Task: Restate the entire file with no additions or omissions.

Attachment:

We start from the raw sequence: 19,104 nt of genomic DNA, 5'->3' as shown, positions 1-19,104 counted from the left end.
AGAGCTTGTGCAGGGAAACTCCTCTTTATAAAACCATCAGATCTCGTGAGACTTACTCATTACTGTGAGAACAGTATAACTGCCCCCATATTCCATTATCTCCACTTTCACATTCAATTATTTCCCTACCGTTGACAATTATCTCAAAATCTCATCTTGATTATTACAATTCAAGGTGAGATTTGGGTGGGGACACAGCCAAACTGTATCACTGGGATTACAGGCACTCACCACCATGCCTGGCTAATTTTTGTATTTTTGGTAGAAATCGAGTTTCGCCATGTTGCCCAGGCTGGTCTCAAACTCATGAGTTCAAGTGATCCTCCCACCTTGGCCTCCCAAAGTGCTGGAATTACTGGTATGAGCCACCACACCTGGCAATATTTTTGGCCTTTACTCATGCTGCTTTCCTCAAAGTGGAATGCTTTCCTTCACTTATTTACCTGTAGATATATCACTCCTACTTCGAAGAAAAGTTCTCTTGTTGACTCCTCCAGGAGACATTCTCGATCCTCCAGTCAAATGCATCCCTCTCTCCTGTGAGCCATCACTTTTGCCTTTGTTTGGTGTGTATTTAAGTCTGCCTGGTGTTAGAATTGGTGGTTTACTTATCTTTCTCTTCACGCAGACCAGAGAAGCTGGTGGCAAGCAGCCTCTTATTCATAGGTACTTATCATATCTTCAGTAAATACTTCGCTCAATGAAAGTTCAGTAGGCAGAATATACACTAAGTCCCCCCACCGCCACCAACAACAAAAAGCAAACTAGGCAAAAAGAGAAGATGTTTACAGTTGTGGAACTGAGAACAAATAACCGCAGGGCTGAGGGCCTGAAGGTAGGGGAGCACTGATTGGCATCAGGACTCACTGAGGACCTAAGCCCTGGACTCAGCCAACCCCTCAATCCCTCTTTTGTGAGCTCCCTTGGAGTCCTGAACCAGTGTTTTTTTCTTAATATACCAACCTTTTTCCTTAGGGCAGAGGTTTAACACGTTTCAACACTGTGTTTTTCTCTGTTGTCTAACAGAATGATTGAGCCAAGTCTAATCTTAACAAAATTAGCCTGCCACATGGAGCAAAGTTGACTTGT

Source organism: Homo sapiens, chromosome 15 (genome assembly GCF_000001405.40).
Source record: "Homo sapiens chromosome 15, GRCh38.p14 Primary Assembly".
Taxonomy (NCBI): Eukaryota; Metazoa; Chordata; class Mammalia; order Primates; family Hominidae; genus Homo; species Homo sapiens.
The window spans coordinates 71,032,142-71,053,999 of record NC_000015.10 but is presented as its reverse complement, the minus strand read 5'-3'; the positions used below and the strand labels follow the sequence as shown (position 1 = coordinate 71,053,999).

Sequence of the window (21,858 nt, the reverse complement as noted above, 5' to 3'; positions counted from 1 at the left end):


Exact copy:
We start from the raw sequence: 19,104 nt of genomic DNA, 5'->3' as shown, positions 1-19,104 counted from the left end.
AGAGCTTGTGCAGGGAAACTCCTCTTTATAAAACCATCAGATCTCGTGAGACTTACTCATTACTGTGAGAACAGTATAACTGCCCCCATATTCCATTATCTCCACTTTCACATTCAATTATTTCCCTACCGTTGACAATTATCTCAAAATCTCATCTTGATTATTACAATTCAAGGTGAGATTTGGGTGGGGACACAGCCAAACTGTATCACTGGGATTACAGGCACTCACCACCATGCCTGGCTAATTTTTGTATTTTTGGTAGAAATCGAGTTTCGCCATGTTGCCCAGGCTGGTCTCAAACTCATGAGTTCAAGTGATCCTCCCACCTTGGCCTCCCAAAGTGCTGGAATTACTGGTATGAGCCACCACACCTGGCAATATTTTTGGCCTTTACTCATGCTGCTTTCCTCAAAGTGGAATGCTTTCCTTCACTTATTTACCTGTAGATATATCACTCCTACTTCGAAGAAAAGTTCTCTTGTTGACTCCTCCAGGAGACATTCTCGATCCTCCAGTCAAATGCATCCCTCTCTCCTGTGAGCCATCACTTTTGCCTTTGTTTGGTGTGTATTTAAGTCTGCCTGGTGTTAGAATTGGTGGTTTACTTATCTTTCTCTTCACGCAGACCAGAGAAGCTGGTGGCAAGCAGCCTCTTATTCATAGGTACTTATCATATCTTCAGTAAATACTTCGCTCAATGAAAGTTCAGTAGGCAGAATATACACTAAGTCCCCCCACCGCCACCAACAACAAAAAGCAAACTAGGCAAAAAGAGAAGATGTTTACAGTTGTGGAACTGAGAACAAATAACCGCAGGGCTGAGGGCCTGAAGGTAGGGGAGCACTGATTGGCATCAGGACTCACTGAGGACCTAAGCCCTGGACTCAGCCAACCCCTCAATCCCTCTTTTGTGAGCTCCCTTGGAGTCCTGAACCAGTGTTTTTTTCTTAATATACCAACCTTTTTCCTTAGGGCAGAGGTTTAACACGTTTCAACACTGTGTTTTTCTCTGTTGTCTAACAGAATGATTGAGCCAAGTCTAATCTTAACAAAATTAGCCTGCCACATGGAGCAAAGTTGACTTGT

Source organism: Homo sapiens, chromosome 15 (genome assembly GCF_000001405.40).
Source record: "Homo sapiens chromosome 15, GRCh38.p14 Primary Assembly".
Taxonomy (NCBI): Eukaryota; Metazoa; Chordata; class Mammalia; order Primates; family Hominidae; genus Homo; species Homo sapiens.
The window spans coordinates 71,032,142-71,053,999 of record NC_000015.10 but is presented as its reverse complement, the minus strand read 5'-3'; the positions used below and the strand labels follow the sequence as shown (position 1 = coordinate 71,053,999).

Sequence of the window (21,858 nt, the reverse complement as noted above, 5' to 3'; positions counted from 1 at the left end):